"Iranian House" wall picture collection.

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After much deliberation I have finally arrived at the 'outpost of tyranny' to take on the exploration of my roots, learn a new language and to embrace a non-western/Christian nation as a resident. These are just a few of the many reasons why I've left the comfort of England for the Islamic Republic of Iran - formerly the 'axis of evil'.

So... the story thus far.

My father - whom is looking after me in the short-term - is being somewhere between splendidly hospitable and painfully controlling. Due to his kindness, I'm being tolerant of his often imposing ways. I shouldn't really complain considering the flat he has arranged for me in Karaj (Tehran's closest city of 1-million plus strong). Today we went to buy curtains for this place - as one of the many things needed before I can move in - and I was given a choice of style, of which was ultimately disregarded - oh, the Iranian politics. Before I make the move to the arse-end of Karaj I am living with the old boy in his fancy Tehran pad. This, of course, has its plus points: fed, watered and clothes folded neatly-clean on my bed, a small price to pay for lack of privacy endless compromise.

I have spent most of the week commuting to a sports complex my family run, where I struggle to either get internet access (circa '96 - 30kps at best) to work on current Borbonesa projects or exchange pleasantries with a healthy supply of local notaries. This has not, for the most part, been a pleasant experience as I have had to play baby-sitter to my brother or cousins. Aside from that I have been very good at fitting in a good few lengths of swimming whilst attempting to dodge the Iranian hair-balls that splash around erratically. While here I intend to regain my status as champion of some small town, somewhere - I'm already booked-up to race with all the lifeguards.

Yesterday was the first opportunity for me to escape the watchful eye of the family and meet with a friend from a former visit. This was doubled as a business meeting - what with him being a fellow design buff. We discussed my going to work with his company, of which should happen in a couple of days, inshallah. Most of the day spent with this guy was done so, mincing around in fancy coffee shops/restaurants - meeting friends and struggling with languages. In one such place I was reminded how conspicuous the Tehran folk are with there wealth - no opportunity is missed with showing off. Later that day, we headed out to a party where I had the pleasure of forcing my music upon them via my rigged-up laptop. There was the usual dancing to be had and a plentiful supply of eye-candy.

I still feel unsettled about things here what with work, family (still to meet) and my flat (still to move into), yet don't really feel any regrets by my heading here for roughly 10-months. If anything I feel rather ready for the time ahead. My ability for the language is improving at a good pace for which the barrage of compliments helps... I think that I am trying harder with the language what with it being important for me to get by. There has been so much change here within the last year and half since my last visit, this has been very much progressive, or at least superficially so. I quizzed a Tehran business man about how hopeful one should be about further progress, suggesting that we might witness this in 2-years or so, he said it's been '2-years' for about 25 years or so, 'I wouldn't get excited'.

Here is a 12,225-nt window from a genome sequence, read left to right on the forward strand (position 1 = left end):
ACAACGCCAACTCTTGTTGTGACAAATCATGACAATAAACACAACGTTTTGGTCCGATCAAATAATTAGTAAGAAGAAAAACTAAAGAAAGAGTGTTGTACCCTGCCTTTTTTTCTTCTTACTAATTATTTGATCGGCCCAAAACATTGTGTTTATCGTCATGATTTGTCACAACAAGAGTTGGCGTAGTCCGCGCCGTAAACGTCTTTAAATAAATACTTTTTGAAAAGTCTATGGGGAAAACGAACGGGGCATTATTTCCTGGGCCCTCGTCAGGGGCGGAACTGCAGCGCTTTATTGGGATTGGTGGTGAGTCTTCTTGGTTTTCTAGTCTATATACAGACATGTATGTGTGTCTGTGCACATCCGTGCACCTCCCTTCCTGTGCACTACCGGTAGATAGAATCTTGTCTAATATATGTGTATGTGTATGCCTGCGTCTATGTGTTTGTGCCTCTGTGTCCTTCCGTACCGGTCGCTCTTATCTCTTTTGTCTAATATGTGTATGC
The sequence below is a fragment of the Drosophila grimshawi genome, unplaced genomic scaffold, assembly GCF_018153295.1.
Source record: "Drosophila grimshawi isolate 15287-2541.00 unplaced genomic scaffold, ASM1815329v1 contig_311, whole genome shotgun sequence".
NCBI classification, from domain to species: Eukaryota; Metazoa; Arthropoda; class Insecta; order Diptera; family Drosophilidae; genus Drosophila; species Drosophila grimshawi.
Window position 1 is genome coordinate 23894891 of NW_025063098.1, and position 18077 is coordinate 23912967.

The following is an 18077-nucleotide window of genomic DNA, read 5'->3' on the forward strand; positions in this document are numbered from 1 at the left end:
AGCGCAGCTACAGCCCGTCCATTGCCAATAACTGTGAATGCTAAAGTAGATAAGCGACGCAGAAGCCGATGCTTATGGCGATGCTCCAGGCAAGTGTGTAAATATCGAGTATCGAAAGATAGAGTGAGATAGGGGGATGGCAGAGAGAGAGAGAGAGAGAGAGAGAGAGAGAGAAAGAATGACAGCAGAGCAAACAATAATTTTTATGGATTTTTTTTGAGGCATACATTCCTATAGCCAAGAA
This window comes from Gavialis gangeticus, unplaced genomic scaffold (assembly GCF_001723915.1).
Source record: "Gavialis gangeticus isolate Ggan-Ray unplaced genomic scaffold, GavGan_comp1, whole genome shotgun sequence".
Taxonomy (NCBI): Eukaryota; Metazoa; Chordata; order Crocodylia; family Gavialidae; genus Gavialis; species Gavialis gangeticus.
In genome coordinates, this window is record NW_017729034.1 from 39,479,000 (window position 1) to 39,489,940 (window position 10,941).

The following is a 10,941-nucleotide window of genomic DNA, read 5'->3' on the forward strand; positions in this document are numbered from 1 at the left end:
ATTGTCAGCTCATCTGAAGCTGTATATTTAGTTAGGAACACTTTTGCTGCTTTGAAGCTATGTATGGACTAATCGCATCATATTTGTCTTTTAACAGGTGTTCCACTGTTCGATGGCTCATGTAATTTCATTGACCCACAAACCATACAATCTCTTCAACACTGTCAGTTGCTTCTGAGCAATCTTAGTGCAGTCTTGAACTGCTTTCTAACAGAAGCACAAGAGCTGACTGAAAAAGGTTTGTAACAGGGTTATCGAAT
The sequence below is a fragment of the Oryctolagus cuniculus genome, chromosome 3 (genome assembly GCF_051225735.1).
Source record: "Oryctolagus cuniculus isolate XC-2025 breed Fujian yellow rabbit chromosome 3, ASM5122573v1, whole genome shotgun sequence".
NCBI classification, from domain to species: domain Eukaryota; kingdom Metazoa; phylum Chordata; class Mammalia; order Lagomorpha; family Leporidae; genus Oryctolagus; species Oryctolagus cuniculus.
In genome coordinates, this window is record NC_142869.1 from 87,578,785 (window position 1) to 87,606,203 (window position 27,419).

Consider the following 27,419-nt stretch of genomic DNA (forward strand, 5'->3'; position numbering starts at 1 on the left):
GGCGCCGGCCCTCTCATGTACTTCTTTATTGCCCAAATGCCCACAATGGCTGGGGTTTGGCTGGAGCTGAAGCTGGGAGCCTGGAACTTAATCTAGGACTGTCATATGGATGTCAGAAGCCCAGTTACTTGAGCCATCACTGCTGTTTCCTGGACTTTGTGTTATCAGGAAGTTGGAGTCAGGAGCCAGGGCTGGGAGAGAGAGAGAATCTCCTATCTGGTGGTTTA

• I often wonder how much of a barrier language will be once I go to Iran. I can fake it pretty well :) In general people do not realize that my Persian is incredibly weak and that in all honesty, I probably couldn't survive alone in Iran for more than five minutes. Now that I think about it, I wouldn't even know how to properly word directions for a cab driver. I can get through pleasantries fine, I can t'aroff and offer information on my week when asked, but I get nervous when speaking to people outside of my comfort zone in Persian. I grew up only speaking Persian, I had a horrible accent and was the butt of every joke in elementary school, it was sheer hell. Because of this my mother, who was fluent in English before leaving Iran, decided to speak to me in English at home so that my accent and language abilities would improve.. and we never really switched back. It caused me to lose a lot... a lot of my Persian. Over the year or so I've been attempting to re-learn, after all, how silly does someone as patriotic as me look when they can't speak their own language fluently ? Still, it's a painful process when surrounded by English-speakers. I pray a stay in Iran will bring my native tongue back, and quickly so that I'm not made fun of too much for it by family.

    By Anonymous Tahereh, at 12:59 AM  

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